Every day I speak to people who tell me how their hours are getting longer, how their contracts have been rewritten to ensure higher profits for the bosses and in effect dismantle their benefits, how their wages no longer reflect the price of living and how they are struggling to make ends and heat their houses while energy companies are openly exploding with profits. How can this be? Because the people we have given the reins too, the people we have put in power to govern us are controlled by big businesses. It’s no secret that the Tories have received huge donations from major businesses. According to the Independent newspaper 25% of Tory party’s individual donations came from just 10 people. That shows a huge amount of control outside of the government on society. Add to that, that most of the Tories in cabinet are extremely rich how could they ever begin to understand the plight, the world of the working class, or the precariat as they have become known. Learn more about the precariat here:

With a plutocratic government in power, that is subservient to big business and essentially in their pocket where does this leave a struggling population? Surely the worst type of behaviour we can employ is to attack one another for it leaves those in power to carry on and keep running the show, free to carry on with business as usual, the old strategy of divide and rule. And it is here as I stated in the beginning that solidarity has the ability to change the shape of our societies and country. If we can stop fighting one another and understand what the real problem is, then we have a chance of making a change, of changing the direction of power. For instance, take the refugee/immigrant/asylum seeker situation. It only takes one article from a media organisation to ignite the hatred and for part of the population to start foaming at the mouth and stepping into their racist shoes. It’s a great winner for the politicians. A great way to divide. Priti Patel sending asylum seekers to Rwanda was the most recent example that garnered a huge reaction. But what we should be asking ourselves is why that person so desperate to risk their lives in a dinghy across the English Channel. Do we think they really want to risk everything for £40.85 each and a place to live through the Government’s Asylum support? Or maybe they are also victims of a global system that is affecting us all. We should be showing solidarity with them rather than listening to the vote seeking rhetoric of our politicians, for the system is attacking us all.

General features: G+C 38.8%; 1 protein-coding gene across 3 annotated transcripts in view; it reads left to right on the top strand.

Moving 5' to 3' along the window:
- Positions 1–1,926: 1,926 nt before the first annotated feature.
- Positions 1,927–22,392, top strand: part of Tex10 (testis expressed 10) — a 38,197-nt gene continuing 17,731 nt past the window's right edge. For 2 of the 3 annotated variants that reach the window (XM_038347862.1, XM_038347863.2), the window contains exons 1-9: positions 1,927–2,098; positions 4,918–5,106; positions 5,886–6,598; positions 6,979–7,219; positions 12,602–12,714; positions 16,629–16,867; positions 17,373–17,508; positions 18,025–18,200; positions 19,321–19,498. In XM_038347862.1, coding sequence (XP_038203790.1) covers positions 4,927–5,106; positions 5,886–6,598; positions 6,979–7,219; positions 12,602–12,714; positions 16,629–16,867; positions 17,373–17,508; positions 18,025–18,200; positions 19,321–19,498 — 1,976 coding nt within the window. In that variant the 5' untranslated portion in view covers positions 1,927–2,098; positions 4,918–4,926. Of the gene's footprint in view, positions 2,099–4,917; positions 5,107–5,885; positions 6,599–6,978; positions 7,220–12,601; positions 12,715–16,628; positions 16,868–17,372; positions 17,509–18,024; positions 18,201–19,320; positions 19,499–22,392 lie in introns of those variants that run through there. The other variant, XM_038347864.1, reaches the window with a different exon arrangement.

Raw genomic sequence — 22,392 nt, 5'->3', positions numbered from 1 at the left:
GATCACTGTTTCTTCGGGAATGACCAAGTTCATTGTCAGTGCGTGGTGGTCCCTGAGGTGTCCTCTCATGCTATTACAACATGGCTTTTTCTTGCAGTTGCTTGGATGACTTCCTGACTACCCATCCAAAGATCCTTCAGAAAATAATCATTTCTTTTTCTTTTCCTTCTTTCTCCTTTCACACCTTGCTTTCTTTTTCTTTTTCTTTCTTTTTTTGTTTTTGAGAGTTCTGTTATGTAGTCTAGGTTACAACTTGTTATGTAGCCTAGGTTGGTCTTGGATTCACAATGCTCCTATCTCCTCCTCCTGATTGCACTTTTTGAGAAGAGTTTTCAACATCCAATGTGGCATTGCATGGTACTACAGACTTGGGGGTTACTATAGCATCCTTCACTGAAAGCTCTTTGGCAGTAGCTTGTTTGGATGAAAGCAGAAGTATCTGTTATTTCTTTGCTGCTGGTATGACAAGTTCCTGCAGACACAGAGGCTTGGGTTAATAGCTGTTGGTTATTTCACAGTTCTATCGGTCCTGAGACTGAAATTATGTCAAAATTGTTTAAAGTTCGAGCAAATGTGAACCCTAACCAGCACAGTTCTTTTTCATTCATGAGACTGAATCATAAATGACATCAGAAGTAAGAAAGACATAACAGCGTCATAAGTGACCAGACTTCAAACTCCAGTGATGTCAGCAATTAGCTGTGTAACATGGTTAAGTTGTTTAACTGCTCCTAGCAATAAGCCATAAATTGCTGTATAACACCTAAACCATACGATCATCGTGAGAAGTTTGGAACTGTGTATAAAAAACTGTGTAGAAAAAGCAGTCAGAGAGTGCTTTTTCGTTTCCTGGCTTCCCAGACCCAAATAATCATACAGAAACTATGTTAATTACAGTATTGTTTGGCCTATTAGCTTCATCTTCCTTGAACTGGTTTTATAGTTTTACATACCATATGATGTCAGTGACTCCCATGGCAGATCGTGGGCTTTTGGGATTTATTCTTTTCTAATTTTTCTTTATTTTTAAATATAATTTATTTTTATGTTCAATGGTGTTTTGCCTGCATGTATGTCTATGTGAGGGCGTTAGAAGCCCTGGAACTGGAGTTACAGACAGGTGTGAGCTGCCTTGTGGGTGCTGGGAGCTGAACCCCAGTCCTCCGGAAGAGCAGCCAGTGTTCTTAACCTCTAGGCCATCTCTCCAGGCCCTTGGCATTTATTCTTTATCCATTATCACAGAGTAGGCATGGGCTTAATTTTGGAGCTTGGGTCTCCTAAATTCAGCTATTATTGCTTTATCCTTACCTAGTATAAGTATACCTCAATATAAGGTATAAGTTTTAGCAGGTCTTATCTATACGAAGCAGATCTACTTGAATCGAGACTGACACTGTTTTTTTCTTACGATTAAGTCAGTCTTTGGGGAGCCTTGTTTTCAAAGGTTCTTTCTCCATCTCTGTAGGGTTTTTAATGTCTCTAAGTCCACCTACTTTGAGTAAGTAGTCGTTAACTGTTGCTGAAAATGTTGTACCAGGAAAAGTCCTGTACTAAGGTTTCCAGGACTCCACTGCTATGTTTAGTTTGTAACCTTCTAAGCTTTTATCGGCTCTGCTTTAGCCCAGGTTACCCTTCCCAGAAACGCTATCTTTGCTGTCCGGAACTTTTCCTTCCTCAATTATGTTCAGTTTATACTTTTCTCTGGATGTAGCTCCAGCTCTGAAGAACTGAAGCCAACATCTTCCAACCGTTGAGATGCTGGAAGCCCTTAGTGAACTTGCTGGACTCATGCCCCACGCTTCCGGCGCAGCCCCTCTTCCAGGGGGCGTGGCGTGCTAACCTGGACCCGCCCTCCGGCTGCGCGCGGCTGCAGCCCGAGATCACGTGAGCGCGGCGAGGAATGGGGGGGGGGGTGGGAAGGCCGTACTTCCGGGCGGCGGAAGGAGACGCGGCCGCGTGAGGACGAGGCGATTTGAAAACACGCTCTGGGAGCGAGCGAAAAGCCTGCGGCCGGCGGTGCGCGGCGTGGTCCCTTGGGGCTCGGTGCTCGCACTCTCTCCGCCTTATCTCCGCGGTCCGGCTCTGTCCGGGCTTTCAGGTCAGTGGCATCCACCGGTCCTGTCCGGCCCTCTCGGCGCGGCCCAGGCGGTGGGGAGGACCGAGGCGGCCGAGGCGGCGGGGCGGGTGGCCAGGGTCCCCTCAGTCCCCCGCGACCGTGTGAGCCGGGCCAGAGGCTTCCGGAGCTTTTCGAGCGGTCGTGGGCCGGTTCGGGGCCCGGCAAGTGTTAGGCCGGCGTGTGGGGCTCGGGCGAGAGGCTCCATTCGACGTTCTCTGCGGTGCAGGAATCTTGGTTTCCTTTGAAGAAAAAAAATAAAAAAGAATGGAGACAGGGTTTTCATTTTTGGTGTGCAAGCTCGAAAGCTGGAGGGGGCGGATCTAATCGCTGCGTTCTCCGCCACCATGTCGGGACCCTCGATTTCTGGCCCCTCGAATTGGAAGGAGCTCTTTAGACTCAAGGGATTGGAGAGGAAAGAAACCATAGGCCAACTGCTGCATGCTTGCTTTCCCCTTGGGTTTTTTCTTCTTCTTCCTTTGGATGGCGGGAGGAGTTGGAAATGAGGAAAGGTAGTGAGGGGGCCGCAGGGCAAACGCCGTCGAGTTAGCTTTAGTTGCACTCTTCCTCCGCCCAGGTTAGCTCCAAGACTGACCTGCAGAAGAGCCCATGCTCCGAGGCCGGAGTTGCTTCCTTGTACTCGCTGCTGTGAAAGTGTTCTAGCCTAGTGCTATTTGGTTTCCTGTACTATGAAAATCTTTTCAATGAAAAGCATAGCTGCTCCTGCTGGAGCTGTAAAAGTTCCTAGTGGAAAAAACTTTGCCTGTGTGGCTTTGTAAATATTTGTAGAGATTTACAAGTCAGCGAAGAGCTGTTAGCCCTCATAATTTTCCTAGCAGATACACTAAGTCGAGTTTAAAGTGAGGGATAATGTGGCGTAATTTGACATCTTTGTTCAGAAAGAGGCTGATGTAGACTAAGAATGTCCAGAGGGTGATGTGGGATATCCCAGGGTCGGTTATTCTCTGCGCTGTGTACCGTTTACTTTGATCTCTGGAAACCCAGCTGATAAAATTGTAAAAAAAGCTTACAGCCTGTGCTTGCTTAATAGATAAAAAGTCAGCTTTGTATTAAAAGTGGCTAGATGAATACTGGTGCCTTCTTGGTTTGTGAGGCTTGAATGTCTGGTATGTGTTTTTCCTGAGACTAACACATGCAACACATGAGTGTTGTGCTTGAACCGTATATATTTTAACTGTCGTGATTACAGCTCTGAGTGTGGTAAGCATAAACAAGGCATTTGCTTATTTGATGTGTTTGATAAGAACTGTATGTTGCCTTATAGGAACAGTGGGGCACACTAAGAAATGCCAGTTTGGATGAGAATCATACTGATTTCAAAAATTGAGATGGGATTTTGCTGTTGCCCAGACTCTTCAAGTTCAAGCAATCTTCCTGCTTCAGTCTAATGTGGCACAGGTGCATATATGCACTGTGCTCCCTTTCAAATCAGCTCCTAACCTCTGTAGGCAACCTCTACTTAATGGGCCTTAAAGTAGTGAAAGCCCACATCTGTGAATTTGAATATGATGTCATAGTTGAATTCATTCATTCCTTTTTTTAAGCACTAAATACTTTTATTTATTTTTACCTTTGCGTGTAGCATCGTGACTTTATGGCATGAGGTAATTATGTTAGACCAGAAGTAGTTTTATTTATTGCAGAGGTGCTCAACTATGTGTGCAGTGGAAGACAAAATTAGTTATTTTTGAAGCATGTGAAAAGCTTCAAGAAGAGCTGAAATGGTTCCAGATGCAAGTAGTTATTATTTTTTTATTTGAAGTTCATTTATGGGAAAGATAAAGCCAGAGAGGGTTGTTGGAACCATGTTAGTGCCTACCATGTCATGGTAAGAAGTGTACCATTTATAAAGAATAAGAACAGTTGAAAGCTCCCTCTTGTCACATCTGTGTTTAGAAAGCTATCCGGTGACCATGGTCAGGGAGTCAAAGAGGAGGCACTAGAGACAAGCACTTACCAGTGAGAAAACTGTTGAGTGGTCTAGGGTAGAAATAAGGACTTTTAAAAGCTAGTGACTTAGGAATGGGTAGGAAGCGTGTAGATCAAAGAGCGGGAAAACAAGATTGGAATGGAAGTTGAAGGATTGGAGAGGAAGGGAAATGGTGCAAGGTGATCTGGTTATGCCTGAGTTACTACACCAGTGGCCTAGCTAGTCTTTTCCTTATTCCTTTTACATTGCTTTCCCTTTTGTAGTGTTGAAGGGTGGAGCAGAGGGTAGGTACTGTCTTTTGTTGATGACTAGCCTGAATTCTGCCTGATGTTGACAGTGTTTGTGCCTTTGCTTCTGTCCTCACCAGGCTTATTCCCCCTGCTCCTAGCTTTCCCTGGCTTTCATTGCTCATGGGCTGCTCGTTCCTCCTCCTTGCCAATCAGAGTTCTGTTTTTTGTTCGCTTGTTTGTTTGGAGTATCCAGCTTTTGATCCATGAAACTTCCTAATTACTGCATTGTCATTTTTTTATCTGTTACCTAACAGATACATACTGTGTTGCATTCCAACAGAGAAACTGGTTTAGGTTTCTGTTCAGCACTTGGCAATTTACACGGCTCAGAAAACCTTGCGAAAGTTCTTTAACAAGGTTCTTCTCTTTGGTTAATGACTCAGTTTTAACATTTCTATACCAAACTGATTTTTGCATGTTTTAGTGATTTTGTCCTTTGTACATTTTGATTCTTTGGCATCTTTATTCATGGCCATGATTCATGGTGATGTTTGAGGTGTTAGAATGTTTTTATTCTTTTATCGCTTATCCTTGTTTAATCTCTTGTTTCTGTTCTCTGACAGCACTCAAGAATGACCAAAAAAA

I see in the UK that we have three choices ahead of us:

1. We just keep attacking others we are manipulated into thinking are the enemy by the government and the media so big business can just carry on without any focus on them.

2. We stand up to our government and tell them to start doing their job properly. To start serving those who put them in power rather than serving big business.


3. We remove government and just let business rule, which is big businesses dream, but our true nightmare. Just cut out the middleman if they are of no use and move straight to laissez faire politics.

As John Dewey once wrote: Politics is the shadow cast on society by big business.

The only way we can make an effective change is through solidarity, understanding and questioning. Society is just built on ideas, and those ideas can be changed, modified, or removed anytime. It just takes solidarity.

Motta’s novels Celebrity Rape and VIR(US) are available from Amazon.

This entry was posted in Corporatism, Economy, Food banks, NHS, Politics, Society, Strikes, The Tories. Bookmark the permalink.